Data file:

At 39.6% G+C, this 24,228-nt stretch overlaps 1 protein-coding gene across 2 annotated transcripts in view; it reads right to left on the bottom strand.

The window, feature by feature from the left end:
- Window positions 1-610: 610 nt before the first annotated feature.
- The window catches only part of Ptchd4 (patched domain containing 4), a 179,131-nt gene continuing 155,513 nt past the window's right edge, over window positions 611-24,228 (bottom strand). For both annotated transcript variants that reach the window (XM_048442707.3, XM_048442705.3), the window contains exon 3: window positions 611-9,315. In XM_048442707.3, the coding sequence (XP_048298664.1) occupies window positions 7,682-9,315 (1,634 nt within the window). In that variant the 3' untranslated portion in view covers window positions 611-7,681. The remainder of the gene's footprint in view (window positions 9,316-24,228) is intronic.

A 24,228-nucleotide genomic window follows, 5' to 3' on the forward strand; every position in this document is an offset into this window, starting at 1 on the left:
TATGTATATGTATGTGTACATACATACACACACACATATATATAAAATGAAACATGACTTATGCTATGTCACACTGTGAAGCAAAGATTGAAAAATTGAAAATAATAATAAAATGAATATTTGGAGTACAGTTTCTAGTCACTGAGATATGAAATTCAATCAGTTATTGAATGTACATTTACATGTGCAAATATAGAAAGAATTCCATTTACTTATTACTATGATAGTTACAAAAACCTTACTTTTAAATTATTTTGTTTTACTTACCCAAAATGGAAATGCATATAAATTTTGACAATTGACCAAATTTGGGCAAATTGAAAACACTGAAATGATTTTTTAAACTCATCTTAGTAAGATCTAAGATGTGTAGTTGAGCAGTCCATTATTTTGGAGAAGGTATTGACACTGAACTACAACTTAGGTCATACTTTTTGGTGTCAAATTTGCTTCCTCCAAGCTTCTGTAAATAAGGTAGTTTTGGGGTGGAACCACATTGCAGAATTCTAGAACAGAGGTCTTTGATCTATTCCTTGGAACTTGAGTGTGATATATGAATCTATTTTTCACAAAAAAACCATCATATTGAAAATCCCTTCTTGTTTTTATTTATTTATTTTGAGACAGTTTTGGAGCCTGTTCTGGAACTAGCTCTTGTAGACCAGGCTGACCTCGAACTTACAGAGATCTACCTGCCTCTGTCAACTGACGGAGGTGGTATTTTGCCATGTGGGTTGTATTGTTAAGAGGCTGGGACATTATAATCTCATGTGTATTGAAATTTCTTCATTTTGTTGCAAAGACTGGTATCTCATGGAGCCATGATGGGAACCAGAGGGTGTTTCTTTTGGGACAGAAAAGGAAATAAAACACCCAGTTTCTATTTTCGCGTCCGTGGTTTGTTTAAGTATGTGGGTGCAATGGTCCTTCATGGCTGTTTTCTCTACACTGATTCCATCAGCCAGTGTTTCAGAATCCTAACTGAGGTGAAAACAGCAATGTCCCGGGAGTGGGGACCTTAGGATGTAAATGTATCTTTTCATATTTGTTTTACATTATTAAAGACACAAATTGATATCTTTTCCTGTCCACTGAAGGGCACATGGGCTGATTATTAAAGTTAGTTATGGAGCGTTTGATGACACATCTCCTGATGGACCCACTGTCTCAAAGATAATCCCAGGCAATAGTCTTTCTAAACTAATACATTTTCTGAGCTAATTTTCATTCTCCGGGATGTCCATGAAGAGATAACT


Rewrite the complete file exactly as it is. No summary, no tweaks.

At 39.6% G+C, this 24,228-nt stretch overlaps 1 protein-coding gene across 2 annotated transcripts in view; it reads right to left on the bottom strand.

The window, feature by feature from the left end:
- Window positions 1-610: 610 nt before the first annotated feature.
- The window catches only part of Ptchd4 (patched domain containing 4), a 179,131-nt gene continuing 155,513 nt past the window's right edge, over window positions 611-24,228 (bottom strand). For both annotated transcript variants that reach the window (XM_048442707.3, XM_048442705.3), the window contains exon 3: window positions 611-9,315. In XM_048442707.3, the coding sequence (XP_048298664.1) occupies window positions 7,682-9,315 (1,634 nt within the window). In that variant the 3' untranslated portion in view covers window positions 611-7,681. The remainder of the gene's footprint in view (window positions 9,316-24,228) is intronic.

A 24,228-nucleotide genomic window follows, 5' to 3' on the forward strand; every position in this document is an offset into this window, starting at 1 on the left:
TATGTATATGTATGTGTACATACATACACACACACATATATATAAAATGAAACATGACTTATGCTATGTCACACTGTGAAGCAAAGATTGAAAAATTGAAAATAATAATAAAATGAATATTTGGAGTACAGTTTCTAGTCACTGAGATATGAAATTCAATCAGTTATTGAATGTACATTTACATGTGCAAATATAGAAAGAATTCCATTTACTTATTACTATGATAGTTACAAAAACCTTACTTTTAAATTATTTTGTTTTACTTACCCAAAATGGAAATGCATATAAATTTTGACAATTGACCAAATTTGGGCAAATTGAAAACACTGAAATGATTTTTTAAACTCATCTTAGTAAGATCTAAGATGTGTAGTTGAGCAGTCCATTATTTTGGAGAAGGTATTGACACTGAACTACAACTTAGGTCATACTTTTTGGTGTCAAATTTGCTTCCTCCAAGCTTCTGTAAATAAGGTAGTTTTGGGGTGGAACCACATTGCAGAATTCTAGAACAGAGGTCTTTGATCTATTCCTTGGAACTTGAGTGTGATATATGAATCTATTTTTCACAAAAAAACCATCATATTGAAAATCCCTTCTTGTTTTTATTTATTTATTTTGAGACAGTTTTGGAGCCTGTTCTGGAACTAGCTCTTGTAGACCAGGCTGACCTCGAACTTACAGAGATCTACCTGCCTCTGTCAACTGACGGAGGTGGTATTTTGCCATGTGGGTTGTATTGTTAAGAGGCTGGGACATTATAATCTCATGTGTATTGAAATTTCTTCATTTTGTTGCAAAGACTGGTATCTCATGGAGCCATGATGGGAACCAGAGGGTGTTTCTTTTGGGACAGAAAAGGAAATAAAACACCCAGTTTCTATTTTCGCGTCCGTGGTTTGTTTAAGTATGTGGGTGCAATGGTCCTTCATGGCTGTTTTCTCTACACTGATTCCATCAGCCAGTGTTTCAGAATCCTAACTGAGGTGAAAACAGCAATGTCCCGGGAGTGGGGACCTTAGGATGTAAATGTATCTTTTCATATTTGTTTTACATTATTAAAGACACAAATTGATATCTTTTCCTGTCCACTGAAGGGCACATGGGCTGATTATTAAAGTTAGTTATGGAGCGTTTGATGACACATCTCCTGATGGACCCACTGTCTCAAAGATAATCCCAGGCAATAGTCTTTCTAAACTAATACATTTTCTGAGCTAATTTTCATTCTCCGGGATGTCCATGAAGAGATAACT